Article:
Benefits of Vitamin D on Oral Health

We know that calcium is good for teeth – but did you know that Vitamin D plays a crucial part in ensuring optimal oral health? Let us look at how Vitamin D can benefit our teeth.1

1. Absorption of Calcium and Phosphorus

The main function of Vitamin D is to help our body absorb and retain nutrients like calcium and phosphorus, both of which are essential for healthy teeth. Calcium helps our teeth fight off decay by helping to maintain a protective layer of enamel.2 Phosphorus works closely with calcium to protect our teeth. Without phosphorus, our body will not be able to use calcium optimally.3 Thus with them absent, our teeth will be susceptible to tooth decay and periodontitis, which are our next two points.

2. Prevention of Tooth Decay

Tooth decay happens because of the buildup acid from plaque. When untreated, this can cause serious oral issues like cavities, gum diseases, and inflamed gums due to pus.4 Although there are proper procedures and medication for these issues, prevention is always better than cure.

Having optimal Vitamin D intake ensures that our teeth can maintain a protective layer of enamel that helps guard against tooth decay. To generate and maintain the protective layer of enamel, our teeth require phosphorus and calcium which is absorbed and retained with the help of Vitamin D.5

3. Prevention of Periodontitis

Periodontitis which is also known commonly as gum disease is an infection in the gum that if left untreated, could potentially cause a loss of tissue and bone. This leads to the loss of one or more teeth. Like tooth decay, periodontitis is also easily preventable as it is usually caused by various issues like poor oral hygiene, genetics, diabetes, and a lack of nutrients – just to name a few.6

In this case, having a sufficient intake of Vitamin D can help decrease the chances of gum disease. Vitamin D is essential for bone metabolism, reducing inflammations, and protecting your teeth against harmful bacteria building up in your mouth.7

How do I ensure that I’m getting enough Vitamin D?

Adults are recommended 600 international units (IU) of Vitamin D daily with it increasing to 800 IU once they’re above 70 years old and above.8 The higher Vitamin D requirements when you’re older are due to the fact that your body has a higher risk of bone-related issues like osteoporosis.9 To ascertain if your body is getting enough Vitamin D, we have to look at many factors from lifestyle, diet, existing medical condition, and even the location you’re staying in as they affect your intake of Vitamin D. For example, our bodies create Vitamin D from the sun – however, people living in places with minimal hours of sunlight would require a higher intake of Vitamin D from other sources.10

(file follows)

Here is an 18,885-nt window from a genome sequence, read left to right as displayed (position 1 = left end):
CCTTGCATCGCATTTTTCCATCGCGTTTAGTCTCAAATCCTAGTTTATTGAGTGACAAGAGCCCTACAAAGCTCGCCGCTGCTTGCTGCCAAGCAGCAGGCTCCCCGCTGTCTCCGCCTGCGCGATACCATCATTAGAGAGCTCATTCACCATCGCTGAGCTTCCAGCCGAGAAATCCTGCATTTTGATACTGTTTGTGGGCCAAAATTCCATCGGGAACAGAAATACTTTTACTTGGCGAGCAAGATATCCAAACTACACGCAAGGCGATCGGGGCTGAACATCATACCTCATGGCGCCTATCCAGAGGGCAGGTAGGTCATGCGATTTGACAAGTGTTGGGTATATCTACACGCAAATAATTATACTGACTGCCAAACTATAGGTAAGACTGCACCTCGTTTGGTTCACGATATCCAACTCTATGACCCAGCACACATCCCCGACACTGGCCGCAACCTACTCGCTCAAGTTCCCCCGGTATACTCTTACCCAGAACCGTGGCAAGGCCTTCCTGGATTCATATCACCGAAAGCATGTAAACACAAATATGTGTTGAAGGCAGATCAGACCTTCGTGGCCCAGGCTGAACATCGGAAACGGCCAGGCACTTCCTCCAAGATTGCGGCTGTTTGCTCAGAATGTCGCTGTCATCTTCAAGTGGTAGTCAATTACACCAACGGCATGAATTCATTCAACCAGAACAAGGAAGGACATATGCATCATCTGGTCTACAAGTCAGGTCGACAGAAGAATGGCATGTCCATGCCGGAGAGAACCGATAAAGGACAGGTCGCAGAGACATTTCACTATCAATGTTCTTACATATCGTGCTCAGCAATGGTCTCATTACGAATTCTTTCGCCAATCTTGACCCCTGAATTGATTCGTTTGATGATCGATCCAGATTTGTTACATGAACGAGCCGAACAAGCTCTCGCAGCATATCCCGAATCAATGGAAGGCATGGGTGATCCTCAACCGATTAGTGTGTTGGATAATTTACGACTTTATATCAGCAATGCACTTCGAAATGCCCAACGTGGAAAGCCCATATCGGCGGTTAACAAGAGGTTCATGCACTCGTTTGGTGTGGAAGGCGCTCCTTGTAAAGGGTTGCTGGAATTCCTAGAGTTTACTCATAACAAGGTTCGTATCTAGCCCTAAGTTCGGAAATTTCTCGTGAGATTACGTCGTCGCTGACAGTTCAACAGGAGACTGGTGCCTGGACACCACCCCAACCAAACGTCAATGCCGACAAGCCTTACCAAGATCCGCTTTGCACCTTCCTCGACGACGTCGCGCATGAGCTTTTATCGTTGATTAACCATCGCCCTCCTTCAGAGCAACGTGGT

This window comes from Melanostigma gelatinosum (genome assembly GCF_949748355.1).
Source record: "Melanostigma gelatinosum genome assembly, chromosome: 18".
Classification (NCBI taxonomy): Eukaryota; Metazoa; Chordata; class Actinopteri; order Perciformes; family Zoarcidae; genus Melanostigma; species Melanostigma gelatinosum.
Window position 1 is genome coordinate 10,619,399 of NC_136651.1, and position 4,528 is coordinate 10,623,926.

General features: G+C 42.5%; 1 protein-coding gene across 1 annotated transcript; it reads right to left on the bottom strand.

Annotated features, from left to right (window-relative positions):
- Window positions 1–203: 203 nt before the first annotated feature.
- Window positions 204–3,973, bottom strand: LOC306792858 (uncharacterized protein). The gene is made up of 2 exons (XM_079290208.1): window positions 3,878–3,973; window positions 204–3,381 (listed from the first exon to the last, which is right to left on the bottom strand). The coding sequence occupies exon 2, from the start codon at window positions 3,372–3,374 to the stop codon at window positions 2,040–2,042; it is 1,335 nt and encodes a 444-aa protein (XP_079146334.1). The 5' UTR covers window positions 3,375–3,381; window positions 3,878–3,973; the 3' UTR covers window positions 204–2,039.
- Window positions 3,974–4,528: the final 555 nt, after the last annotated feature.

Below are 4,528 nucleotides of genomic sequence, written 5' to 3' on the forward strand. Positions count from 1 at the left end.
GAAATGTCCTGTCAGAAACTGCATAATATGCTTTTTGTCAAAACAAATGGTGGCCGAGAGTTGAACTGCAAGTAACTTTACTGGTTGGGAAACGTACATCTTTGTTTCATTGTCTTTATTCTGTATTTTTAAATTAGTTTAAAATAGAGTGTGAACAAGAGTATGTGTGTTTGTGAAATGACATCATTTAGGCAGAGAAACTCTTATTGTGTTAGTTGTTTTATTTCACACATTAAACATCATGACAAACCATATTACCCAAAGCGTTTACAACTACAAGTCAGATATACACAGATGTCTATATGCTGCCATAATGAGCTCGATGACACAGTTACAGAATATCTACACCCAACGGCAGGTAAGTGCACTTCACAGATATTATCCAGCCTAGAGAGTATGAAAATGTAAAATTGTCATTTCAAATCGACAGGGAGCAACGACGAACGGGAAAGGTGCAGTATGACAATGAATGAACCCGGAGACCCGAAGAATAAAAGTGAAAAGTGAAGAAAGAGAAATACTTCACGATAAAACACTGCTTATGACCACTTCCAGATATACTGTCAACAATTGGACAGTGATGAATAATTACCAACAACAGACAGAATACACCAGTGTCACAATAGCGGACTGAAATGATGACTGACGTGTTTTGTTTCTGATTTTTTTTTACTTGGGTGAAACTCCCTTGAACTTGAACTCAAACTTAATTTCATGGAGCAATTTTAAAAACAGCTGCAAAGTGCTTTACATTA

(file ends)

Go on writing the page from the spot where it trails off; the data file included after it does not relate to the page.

To ensure we’re getting sufficient Vitamin D, we can choose to take supplements or to include more Vitamin D-rich foods in our diet. Some examples of Vitamin D rich foods are oily fishes like salmon, beef liver, and Vitamin D fortified dairy products to name a few.11

Should I take vitamin D supplements to ensure optimal oral health?

There are many factors when it comes to oral issues, it is advisable to seek help from a professional to ascertain the root of the problem. Not all oral issues are attributed to Vitamin D deficiency. However, taking Vitamin D supplements has long-term benefits to not only your oral health but also your bones. Before deciding whether to take supplements, it is advised to seek professional advice from doctors on the amount of dosage you’d require.

Unsure if you require Vitamin D supplements? Consult one of our experts today!

1) Colgate. “Benefits of Vitamin D for Your Teeth.” Available at: Accessed 26 January 2023.
2) Delta Dental of North Carolina. “Benefits of Calcium for Teeth | Delta Dental NC Blog.” Available at: Accessed 26 January 2023.
3) Michael G. Landy DDS. “4 Minerals That Matter to Your Teeth. Available at:
” Accessed 26 January 2023.
4) NHS Inform. “Tooth decay. Available at: Accessed 26 January 2023.
5) DentaMedica®. “The Benefits Of Vitamin D For Your Teeth And Overall Oral Health.” Available at: Accessed 26 January 2023.
6) The Johns Hopkins University, The Johns Hopkins Hospital, and Johns Hopkins Health System. “Periodontal Diseases” Available at: Accessed 26 January 2023.
7) Jagelavičienė, Eglė. “The Relationship between Vitamin D and Periodontal Pathology.” Available at: Accessed 26 January 2023.
8) Orrange, Sharon, et al. “How Much Vitamin D Should I Be Taking a Day and How Much Is Too Much?” Available at: Accessed 26 January 2023.
9) Lewis, Kara. “Vitamin D for Elderly Adults: 5 Benefits.” Available at: Accessed 26 January 2023.
10) The President and Fellows of Harvard College. “9 things that can undermine your vitamin D level.” Available at: Accessed 26 January 2023.
11) The President and Fellows of Harvard College. “Vitamin D | The Nutrition Source | Harvard T.H. Chan School of Public Health.” Available at: Accessed 26 January 2023.